Bryant Nowlin lived southeast of town and was a fine citizen, and the first time I ever saw him he told me I could pinch him if I wanted to, and I didn't know at the time, but I learned afterwards that his flesh was so hard it could not be pinched, and as I was a stranger he thought he would have some fun out of me. He was a fine citizen and lived to a ripe old age.
Capt. John S. Bigbee came here from Tennessee and settled two and a half miles northeast of town. He was a fine citizen; kept a hotel when I came here, and was our public auctioneer for many years.
Gen. Colly B. Holland came here from Tennessee in 1841; was always a prominent citizen, and always foremost in all things for the good of the town. He rose to the rank of brigadier general in the Federal army, and when Gen. Brown was wounded on the 8th day of January, 1863, when Marmaduke attacked Springfield, Gen. Holland took command and drove Marmaduke away. Capt. John L. Holland, his brother, came here with him, and is now living at the age of ninety-two or three on Walnut street, and is the only one of the first generation of the men who made Springfield now living.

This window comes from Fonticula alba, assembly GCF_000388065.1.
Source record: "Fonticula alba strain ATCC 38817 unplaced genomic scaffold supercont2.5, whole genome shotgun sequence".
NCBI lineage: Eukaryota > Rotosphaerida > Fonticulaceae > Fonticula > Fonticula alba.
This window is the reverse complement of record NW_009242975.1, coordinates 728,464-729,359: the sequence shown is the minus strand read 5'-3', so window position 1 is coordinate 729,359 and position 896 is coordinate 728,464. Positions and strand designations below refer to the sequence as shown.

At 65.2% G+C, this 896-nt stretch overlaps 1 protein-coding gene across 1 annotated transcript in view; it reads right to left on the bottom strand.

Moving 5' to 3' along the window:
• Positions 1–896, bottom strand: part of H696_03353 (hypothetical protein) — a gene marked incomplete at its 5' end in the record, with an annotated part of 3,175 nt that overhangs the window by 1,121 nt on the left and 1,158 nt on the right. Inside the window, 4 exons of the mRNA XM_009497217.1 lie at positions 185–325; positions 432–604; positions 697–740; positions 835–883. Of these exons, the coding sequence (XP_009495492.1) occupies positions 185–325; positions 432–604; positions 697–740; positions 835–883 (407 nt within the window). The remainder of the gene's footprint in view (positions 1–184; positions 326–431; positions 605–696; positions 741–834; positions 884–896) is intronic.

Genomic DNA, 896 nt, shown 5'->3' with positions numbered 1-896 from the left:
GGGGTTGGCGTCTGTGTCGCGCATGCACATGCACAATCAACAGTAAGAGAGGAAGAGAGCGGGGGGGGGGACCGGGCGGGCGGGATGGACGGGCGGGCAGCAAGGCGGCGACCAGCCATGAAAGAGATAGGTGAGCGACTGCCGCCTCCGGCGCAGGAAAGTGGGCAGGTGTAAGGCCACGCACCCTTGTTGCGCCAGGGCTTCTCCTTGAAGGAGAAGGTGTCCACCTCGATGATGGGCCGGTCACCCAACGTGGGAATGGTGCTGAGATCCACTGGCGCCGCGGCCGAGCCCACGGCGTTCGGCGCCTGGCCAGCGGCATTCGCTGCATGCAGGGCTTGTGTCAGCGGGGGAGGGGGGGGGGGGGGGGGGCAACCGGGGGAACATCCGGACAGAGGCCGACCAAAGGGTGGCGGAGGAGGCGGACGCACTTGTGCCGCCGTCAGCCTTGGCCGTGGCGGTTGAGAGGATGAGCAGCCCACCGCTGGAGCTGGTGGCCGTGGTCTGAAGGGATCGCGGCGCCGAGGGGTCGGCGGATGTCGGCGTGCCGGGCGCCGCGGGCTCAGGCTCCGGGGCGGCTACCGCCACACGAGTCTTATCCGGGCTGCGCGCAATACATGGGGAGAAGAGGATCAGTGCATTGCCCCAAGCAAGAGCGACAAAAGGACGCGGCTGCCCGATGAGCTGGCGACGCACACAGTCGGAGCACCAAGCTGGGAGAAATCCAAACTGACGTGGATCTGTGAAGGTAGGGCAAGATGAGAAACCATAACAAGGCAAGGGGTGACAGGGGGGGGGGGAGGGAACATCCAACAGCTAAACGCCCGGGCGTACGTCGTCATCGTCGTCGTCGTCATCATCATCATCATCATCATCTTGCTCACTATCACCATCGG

Robert J. McElhany came here from Tennessee; was successful as a merchant and banker, foremost in everything to build up the town, and had many friends and no enemies that I know of.
Hon. John W. Hancock lived five miles east of town. He was prominent in politics; was a large farmer, and with his brother-in-law, J. T. Morton, came here in an early day from Kentucky. I knew them both well and they were splendid citizens.
James Ellison lived in the same neighborhood with Hancock and Morton, and was a good farmer and a good citizen.
Heretofore we have spoken of Solomon H.Owen. Capt. Charles Baker Owen, one of his sons, lived on the James southwest of the city. He was a stalwart Democrat and was a captain in the Twenty-fourth Missouri Volunteers during the Civil War. He made many races for the Democratic party, and there was never any doubt about his Democracy seven days in the week, and he thoroughly believed with Jackson that "to the victor belonged the spoils.'' He left a large family and they are all doing well.
Col. Lane lived west of town, was an early settler, but died before I came here.
The father of W. J. McDaniel lived south of town; was a good farmer, and the very best kind of a citizen.